Pompeo’s Arms Sales to Saudi Arabia Were Legal—but Heightened Risks of Civilian Casualties in Yemen
A State Department watchdog report concludes that Pompeo followed proper channels in sending arms to Saudi Arabia but faults the State Department for not assessing the humanitarian risks of such a move.
The U.N. Secretary-General Is Letting Powerful Countries Get Away With Killing Kids
By removing Saudi Arabia and other serial violators of children’s human rights from the annual list of shame, António Guterres is weakening one of the U.N.’s most effective accountability mechanisms.
Give Up on Proxy Wars in the Middle East
The United States has the opportunity to reshape its alliances and bolster lasting stability in the region—but only by ending a failed approach.
How Israel Emerged as an Unlikely Peacemaker in the Middle East
By playing a productive role mediating between Qatar and its foes, the country has carved out a position as the one actor that could ease regional tensions.
Why a Quiet Hajj Is Hurting Somalia
Somalia usually sells millions of animals to Saudi Arabia to feed pilgrims. This year, it has nowhere to send its goats.
Lawmakers Demand to See the Side Deals in Trump’s Arms Sales to Saudi Arabia
Democrats suspect the weapons sales are sending jobs to Saudi Arabia.
John Bolton Can Stomach Kim Jong Un’s North Korea, but Not Iran
The real revelation of the former national security advisor’s memoir is that he placed Israeli and Saudi interests ahead of America’s—by successfully undermining any U.S. diplomatic efforts with Iran.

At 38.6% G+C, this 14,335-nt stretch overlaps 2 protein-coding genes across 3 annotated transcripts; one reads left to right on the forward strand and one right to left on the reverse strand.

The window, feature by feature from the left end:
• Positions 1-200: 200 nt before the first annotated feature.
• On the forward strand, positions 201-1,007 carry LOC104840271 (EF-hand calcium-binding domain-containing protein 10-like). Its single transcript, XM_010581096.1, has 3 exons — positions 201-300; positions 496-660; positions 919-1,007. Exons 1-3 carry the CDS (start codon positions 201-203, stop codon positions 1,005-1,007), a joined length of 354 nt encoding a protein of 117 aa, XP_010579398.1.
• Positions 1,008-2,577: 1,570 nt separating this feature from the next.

Trump Mulls Ending Heads-Up to Congress on U.S. Weapons Sales
Administration officials say they are tired of regular efforts by Capitol Hill to review arms exports to Saudi Arabia and other nations.
The Pentagon Tries to Pivot out of the Middle East—Again
Confusion over the removal of missiles and aircraft from Saudi Arabia could invite the aggression the United States is trying to avoid.
Firing of State Watchdog May Be Related to Saudi Arms Sales, Senior Democrat Says
As Saudi Arabia closes in on paying off its Yemen debt, it has been pulled into Friday’s shock dismissal of Steve Linick, who was probing the Trump administration’s effort to evade congressional approval of arms deals to Riyadh.
Why Gulf States Are Backtracking on India
Islamophobia is undoing years of New Delhi’s diplomatic gains in the Middle East.
Mohammed bin Salman’s Bloody Dream City of Neom
Saudi Arabia’s $500 billion planned high-tech city involves forced evictions and vague promises of compensation. The killing of an activist who protested the development has reminded the world how the kingdom handles dissent.
How the Bottom Fell Out of the U.S.-Saudi Alliance
A rocky marriage of convenience that has lasted since World War II could derail as oil markets crash and mutual mistrust reaches new heights.
Oil Price Nosedive Continues as Trump’s Deal Fails to Deliver
The impact of the coronavirus sends markets into an unprecedented slump, with no end in sight.
OPEC and Russia Parry Mexico to Ink Historic Deal to Slash Oil Output
But even the unprecedented agreement ultimately reached Sunday shows there is no easy way to halt the rapid collapse in global oil demand due to the coronavirus pandemic.
The Coronavirus Pandemic Could Be the Key to Peace in Yemen
After years of failed attempts at talks and cease-fires, COVID-19 may be enough to push the Saudis, Houthis, and Yemeni government to the negotiating table.